asadmin create-jdbc-connection-pool

Usage: create-jdbc-connection-pool --datasourceclassname classname [--terse=false] [--echo=false] [--interactive=true] [--host localhost] [--port 4848|4849] [--secure | -s] [--user admin_user] [--passwordfile file_name] [--restype res_type] [--steadypoolsize 8] [--maxpoolsize 32] [--maxwait 60000] [--poolresize 2] [--idletimeout 300] [--isolationlevel isolation_level] [--isisolationguaranteed] [--isconnectvalidatereq=false] [--validationmethod auto-commit] [--validationtable tablename] [--failconnection=false] [--allownoncomponentcallers=false] [--nontransactionalconnections=false] [--description text] [--property (name=value)[:name=value]\*] jdbc_connection_pool_id

asadmin create-jdbc-connection-pool --datasourceclassname com.mysql.jdbc.jdbc2.optional.MysqlDataSource  --host localhost --port 14848 --user lportal --restype javax.sql.DataSource --description "MySQL Liferay Portal 4.4.2" --property ServerName=localhost:Password=lportal:DatabaseName=lportal:User=lportal:Port=3306:PortNumber=3306:LoginTimeout=0:ProfileSql=false MySQL_Liferay
Please enter the admin password>
Command create-jdbc-connection-pool executed successfully.

Go to Resources/JDBC/JDBC Resources, create a JDBC resource with the JNDI name jdbc/LiferayPool, and associate it with the connection pool created in the previous step.

asadmin create-jdbc-resource

Usage: create-jdbc-resource --connectionpoolid id [--terse=false] [--echo=false] [--interactive=true] [--host localhost] [--port 4848|4849] [--secure | -s] [--user admin_user] [--passwordfile file_name] [--enabled=true] [--description text] [--target target(Default server)] [--property (name=value)[:name=value]\*] jndi_name

asadmin create-jdbc-resource --connectionpoolid MySQL_Liferay --host localhost --port 14848 --user lportal --enabled=true --description "Liferay Portal 4.4.2 Pool" jdbc/LiferayPool
Please enter the admin password>
Command create-jdbc-resource executed successfully.

Go to Resources/JavaMail Sessions and create a JavaMail resource with the JNDI name mail/MailSession.

asadmin create-javamail-resource

Usage: create-javamail-resource --mailhost hostname --mailuser username --fromaddress address [--terse=false] [--echo=false] [--interactive=true] [--host localhost] [--port 4848|4849] [--secure | -s] [--user admin_user] [--passwordfile file_name] [--storeprotocol imap] [--storeprotocolclass com.sun.mail.imap.IMAPStore] [--transprotocol smtp] [--transprotocolclass com.sun.mail.smtp.SMTPTransport] [--debug=false] [--enabled=true] [--description text] [--property (name=value)[:name=value]\*] [--target target(Default server)] jndi_name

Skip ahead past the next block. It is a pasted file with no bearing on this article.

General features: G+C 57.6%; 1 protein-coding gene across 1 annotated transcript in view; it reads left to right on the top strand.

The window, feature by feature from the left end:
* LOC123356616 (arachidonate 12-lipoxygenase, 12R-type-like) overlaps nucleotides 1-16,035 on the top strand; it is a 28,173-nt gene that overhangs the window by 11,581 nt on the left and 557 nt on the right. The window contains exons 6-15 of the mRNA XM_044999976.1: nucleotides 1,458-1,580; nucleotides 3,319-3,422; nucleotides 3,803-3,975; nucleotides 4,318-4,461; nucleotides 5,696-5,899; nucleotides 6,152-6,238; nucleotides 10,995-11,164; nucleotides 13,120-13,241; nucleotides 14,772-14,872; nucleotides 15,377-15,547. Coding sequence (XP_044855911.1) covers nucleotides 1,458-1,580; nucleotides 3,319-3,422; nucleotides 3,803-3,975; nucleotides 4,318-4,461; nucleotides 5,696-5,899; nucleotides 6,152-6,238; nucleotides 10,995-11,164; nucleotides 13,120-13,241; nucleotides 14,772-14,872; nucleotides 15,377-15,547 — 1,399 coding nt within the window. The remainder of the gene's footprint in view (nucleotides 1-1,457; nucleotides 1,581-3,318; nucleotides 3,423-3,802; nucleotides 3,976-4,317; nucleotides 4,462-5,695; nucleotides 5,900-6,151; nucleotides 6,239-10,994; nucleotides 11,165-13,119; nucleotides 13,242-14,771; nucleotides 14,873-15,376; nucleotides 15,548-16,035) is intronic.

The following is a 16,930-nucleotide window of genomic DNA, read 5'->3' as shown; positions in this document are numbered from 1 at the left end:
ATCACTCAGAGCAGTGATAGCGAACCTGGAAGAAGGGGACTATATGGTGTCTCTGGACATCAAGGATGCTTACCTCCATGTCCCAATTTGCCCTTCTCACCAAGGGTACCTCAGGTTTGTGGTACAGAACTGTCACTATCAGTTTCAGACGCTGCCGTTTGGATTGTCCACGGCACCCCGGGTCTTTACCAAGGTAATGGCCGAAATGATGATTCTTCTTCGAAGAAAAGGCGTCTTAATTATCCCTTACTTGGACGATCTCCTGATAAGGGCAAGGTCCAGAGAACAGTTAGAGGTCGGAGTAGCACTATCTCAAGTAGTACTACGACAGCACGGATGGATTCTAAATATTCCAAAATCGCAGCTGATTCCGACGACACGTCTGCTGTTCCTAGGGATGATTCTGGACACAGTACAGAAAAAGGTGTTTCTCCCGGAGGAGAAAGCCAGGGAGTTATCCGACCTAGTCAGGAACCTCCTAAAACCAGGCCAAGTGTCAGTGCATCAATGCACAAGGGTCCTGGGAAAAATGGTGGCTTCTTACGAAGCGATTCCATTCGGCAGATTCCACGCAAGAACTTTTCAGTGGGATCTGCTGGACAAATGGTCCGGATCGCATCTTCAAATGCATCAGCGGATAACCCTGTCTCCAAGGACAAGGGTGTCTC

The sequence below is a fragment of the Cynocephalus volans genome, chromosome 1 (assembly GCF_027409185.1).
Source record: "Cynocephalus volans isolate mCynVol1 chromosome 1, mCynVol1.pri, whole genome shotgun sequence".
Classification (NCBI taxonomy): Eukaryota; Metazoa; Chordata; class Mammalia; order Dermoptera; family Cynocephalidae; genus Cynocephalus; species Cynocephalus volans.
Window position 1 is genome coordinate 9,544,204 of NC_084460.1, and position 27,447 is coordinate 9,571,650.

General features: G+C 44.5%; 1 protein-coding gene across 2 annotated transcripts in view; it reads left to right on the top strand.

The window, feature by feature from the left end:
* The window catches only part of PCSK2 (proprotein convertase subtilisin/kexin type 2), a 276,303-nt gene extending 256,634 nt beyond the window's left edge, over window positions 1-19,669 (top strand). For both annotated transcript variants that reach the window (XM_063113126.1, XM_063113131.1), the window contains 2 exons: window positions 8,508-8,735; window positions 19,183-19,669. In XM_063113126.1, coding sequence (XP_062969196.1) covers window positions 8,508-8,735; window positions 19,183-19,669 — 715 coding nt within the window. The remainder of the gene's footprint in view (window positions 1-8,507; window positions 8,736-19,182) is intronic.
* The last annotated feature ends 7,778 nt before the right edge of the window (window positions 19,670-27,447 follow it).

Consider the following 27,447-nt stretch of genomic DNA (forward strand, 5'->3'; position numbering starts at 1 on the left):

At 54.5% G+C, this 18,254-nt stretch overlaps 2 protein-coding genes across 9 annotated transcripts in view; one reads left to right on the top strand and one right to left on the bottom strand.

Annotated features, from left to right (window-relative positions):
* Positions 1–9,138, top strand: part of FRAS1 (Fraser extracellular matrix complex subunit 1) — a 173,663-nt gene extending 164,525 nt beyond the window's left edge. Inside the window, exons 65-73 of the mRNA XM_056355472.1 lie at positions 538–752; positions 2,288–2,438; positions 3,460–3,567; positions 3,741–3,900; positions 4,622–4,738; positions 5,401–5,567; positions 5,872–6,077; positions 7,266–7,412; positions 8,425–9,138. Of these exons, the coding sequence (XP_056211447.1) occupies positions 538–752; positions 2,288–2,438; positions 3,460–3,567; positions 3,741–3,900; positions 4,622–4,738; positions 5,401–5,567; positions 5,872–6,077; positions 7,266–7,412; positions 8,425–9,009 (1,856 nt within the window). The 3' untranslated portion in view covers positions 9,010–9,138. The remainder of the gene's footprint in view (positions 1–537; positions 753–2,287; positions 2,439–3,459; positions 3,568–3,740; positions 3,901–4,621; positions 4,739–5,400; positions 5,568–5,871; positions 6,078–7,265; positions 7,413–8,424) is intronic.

asadmin create-javamail-resource --mailhost localhost --mailuser root@localhost --fromaddress root@localhost --host localhost --port 14848 --user lportal --enabled=true --description "Liferay Portal Mail" mail/MailSession
Please enter the admin password>
Command create-javamail-resource executed successfully.

Deploy the Liferay WAR file to the server with the context root /.

./asadmin deploy
Usage: deploy [--terse=false] [--echo=false] [--interactive=true] [--host localhost] [--port 4848|4849] [--secure | -s] [--user admin_user] [--passwordfile file_name] [--virtualservers virtual_servers] [--contextroot context_root] [--force=true] [--precompilejsp=false] [--verify=false] [--name component_name] [--upload=true] [--retrieve local_dirpath] [--dbvendorname dbvendorname] [--createtables=true|false | --dropandcreatetables=true|false] [--uniquetablenames=true|false] [--deploymentplan deployment_plan] [--enabled=true] [--generatermistubs=false] [--availabilityenabled=false] [--libraries jar_file[(pathseparator)jar_file]\*] [--target target(Default server)] filepath 

asadmin deploy --host localhost --port 14848 --user lportal --contextroot / --precompilejsp=false --verify=false --name "Liferay-Portal-4.4.2" --enabled=true /work/Software/Projects/liferay/liferay-portal-4.4.2.war

If the application server is running locally, set the upload option to false (if using the asadmin command-line tool) or use the Local packaged file or directory that is accessible from the Application Server option in the Admin Console. For faster application load times, precompile the JSPs (this will take several minutes).